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Implementation of the new European Resuscitation Council guidelines regarding epinephrine administration during out-of-hospital cardiopulmonary and cerebral resuscitation, and its effect on the outcome of the patients

Background

Epinephrine has been used in cardiopulmonary and cerebral resuscitation (CPCR) procedures since the end of the nineteenth century. Since the 1960s an epinephrine dose of 1 mg up to 5 mg, every 5 min, was recommended. According to the current international guidelines from the European Resuscitation Council (ERC), only 1 mg every 3–5 min should be administered and hereby discourage administration of high doses of epinephrine.

Objective

To investigate the implementation of the new guidelines for CPCR, in the out-of-hospital setting, regarding the administration of the standard dose of 1 mg epinephrine during resuscitation, and its influence on the outcome of the patients.

Methods

A consecutive and prospective study over a period of 5.5 years (1 January 1999–9 July 2004) was conducted. The patients were treated by the MICU of the Academic Hospital of the Vrije Universiteit Brussel (AZ-VUB) onsite and later on in the Emergency Department (ED).

Results

Correct implementation of the new ERC guidelines regarding epinephrine administration during resuscitation was seen in 564 (58.39%) of 966 patients. In 402 (41.61%) patients an excessive dose of epinephrine (EDE), relative to CPCR duration, was given. From those 564 (58.39%) patients where the guidelines were correctly implemented, 180 (31.91%) achieved ROSC, 337 (59.75%) died on the scene, and 47 (8.33%) were still being resuscitated during their transport to the ED. From the 402 (41.61%) patients where the guidelines were not properly implemented, 90 (22.39%) patients achieved ROSC, while 290 (72.14%) patients were declared dead. In 22 (5.47%) patients, CPCR was continued up to the ED. Evaluation of the LTO in patients that received a guideline-respected dose of epinephrine revealed that: 93 (58.49%) patients were still alive 1 year after resuscitation, and 32 (41.51%) were dead. For those whom received an EDE, relative to CPCR duration, 180 (60.00%) survived and 32 (40.00%) died 1 year after resuscitation.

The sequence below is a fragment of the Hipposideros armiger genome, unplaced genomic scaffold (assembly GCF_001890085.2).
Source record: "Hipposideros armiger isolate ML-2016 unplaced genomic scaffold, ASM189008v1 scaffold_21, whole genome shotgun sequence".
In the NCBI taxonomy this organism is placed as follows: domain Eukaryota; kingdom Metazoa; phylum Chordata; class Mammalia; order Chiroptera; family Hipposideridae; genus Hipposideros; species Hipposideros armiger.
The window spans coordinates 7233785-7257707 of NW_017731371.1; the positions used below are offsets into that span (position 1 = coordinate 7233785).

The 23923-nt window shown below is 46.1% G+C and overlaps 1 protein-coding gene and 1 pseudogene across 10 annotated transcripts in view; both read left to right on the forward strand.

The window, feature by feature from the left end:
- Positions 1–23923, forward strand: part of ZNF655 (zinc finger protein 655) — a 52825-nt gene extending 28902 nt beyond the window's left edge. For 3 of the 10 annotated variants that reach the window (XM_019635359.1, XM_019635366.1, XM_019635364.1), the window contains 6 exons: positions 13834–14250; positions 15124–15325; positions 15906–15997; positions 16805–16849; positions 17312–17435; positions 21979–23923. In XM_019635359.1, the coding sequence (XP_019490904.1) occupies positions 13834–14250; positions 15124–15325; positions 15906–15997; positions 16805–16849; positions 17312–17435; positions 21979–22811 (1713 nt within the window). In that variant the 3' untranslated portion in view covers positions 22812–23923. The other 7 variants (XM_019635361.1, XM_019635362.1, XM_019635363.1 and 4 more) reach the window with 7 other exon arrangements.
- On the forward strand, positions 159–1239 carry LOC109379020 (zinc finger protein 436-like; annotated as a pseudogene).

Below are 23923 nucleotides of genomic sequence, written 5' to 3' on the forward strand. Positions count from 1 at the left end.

Conclusion

There is a lack of adherence to the current guidelines regarding epinephrine administration during CPCR. Moreover, 1 mg epinephrine each 3–5 min seems to increase the percentage of ROSC, but unfortunately this beneficial effect disappears 1 year after the insult.

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Flamee, P., Hachimi-Idrissi, S. Implementation of the new European Resuscitation Council guidelines regarding epinephrine administration during out-of-hospital cardiopulmonary and cerebral resuscitation, and its effect on the outcome of the patients. Crit Care 10, P383 (2006). https://doi.org/10.1186/cc4730

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Keywords

  • Public Health
  • Beneficial Effect
  • Emergency Department
  • Epinephrine
  • Emergency Medicine